Liberal Democrat leader Charles Kennedy has accused the prime minister of failing to take the "tough decisions" to tackle climate change.
The environment is Tony Blair's blind spot, said Mr Kennedy
He was reacting to Tony Blair's claim, to an MPs' committee, that the issue is the biggest facing the world.
Mr Kennedy said the PM had expressed concern over carbon emissions from the transport sector on the same day a huge road expansion project was announced.
Mr Blair insists Britain will meet its targets for cutting CO2 emissions.
But Mr Kennedy said the environment was the prime minister's "blind spot".
"He has no answer to how, having only cut CO2 emissions by 0.2% since he came to power, he will meet his target to cut it a further 12% by 2010," argued Mr Kennedy.
"The prime minister clearly doesn't regard the environment as a priority and he won't take the tough decisions to address the environmental problems we all face."
Huge road expansion projects, like the planned M6 toll road, were not the answer to long-term congestion, Mr Kennedy added.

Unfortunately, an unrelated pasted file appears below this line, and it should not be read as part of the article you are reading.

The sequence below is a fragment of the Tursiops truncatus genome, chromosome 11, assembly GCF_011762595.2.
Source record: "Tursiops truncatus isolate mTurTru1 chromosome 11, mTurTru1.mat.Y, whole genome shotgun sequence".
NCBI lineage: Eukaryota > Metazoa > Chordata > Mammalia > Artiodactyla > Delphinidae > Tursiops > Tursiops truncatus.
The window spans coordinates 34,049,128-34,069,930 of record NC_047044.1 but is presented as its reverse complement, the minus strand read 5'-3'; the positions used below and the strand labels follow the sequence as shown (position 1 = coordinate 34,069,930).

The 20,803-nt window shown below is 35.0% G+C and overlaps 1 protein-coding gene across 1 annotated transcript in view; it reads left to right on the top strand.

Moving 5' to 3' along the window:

These criticisms were backed by green group Friends of the Earth whose campaign director, Mike Childs, said allowing industry to increase emissions, build new roads and expand air travel was not "the way forward".
"The prime minister may be genuinely concerned about climate change, but unless his government starts delivering policies that will tackle the problem, people will doubt his sincerity," Mr Childs said.
"Unless Tony Blair and his ministers put the long-term future of the planet ahead of short-termism the situation will only get worse."
Earlier, Mr Blair told a committee of senior MPs the international community must do more to tackle environmental damage.
He said pressure was being maintained on the US, who opted out of the Kyoto protocol to cut carbon emissions.
Mr Blair also indicated that the "door would not be closed" on a revival of nuclear power as a source of clean, green energy.
"It is a question of balancing the cost and making sure the concerns people have about safety are dealt with," he added.
But chief executive of the Energy Saving Trust Philip Sellwood said uncertainties about dealing with nuclear waste meant energy efficiency and renewable technologies were the best solution to environmental problems.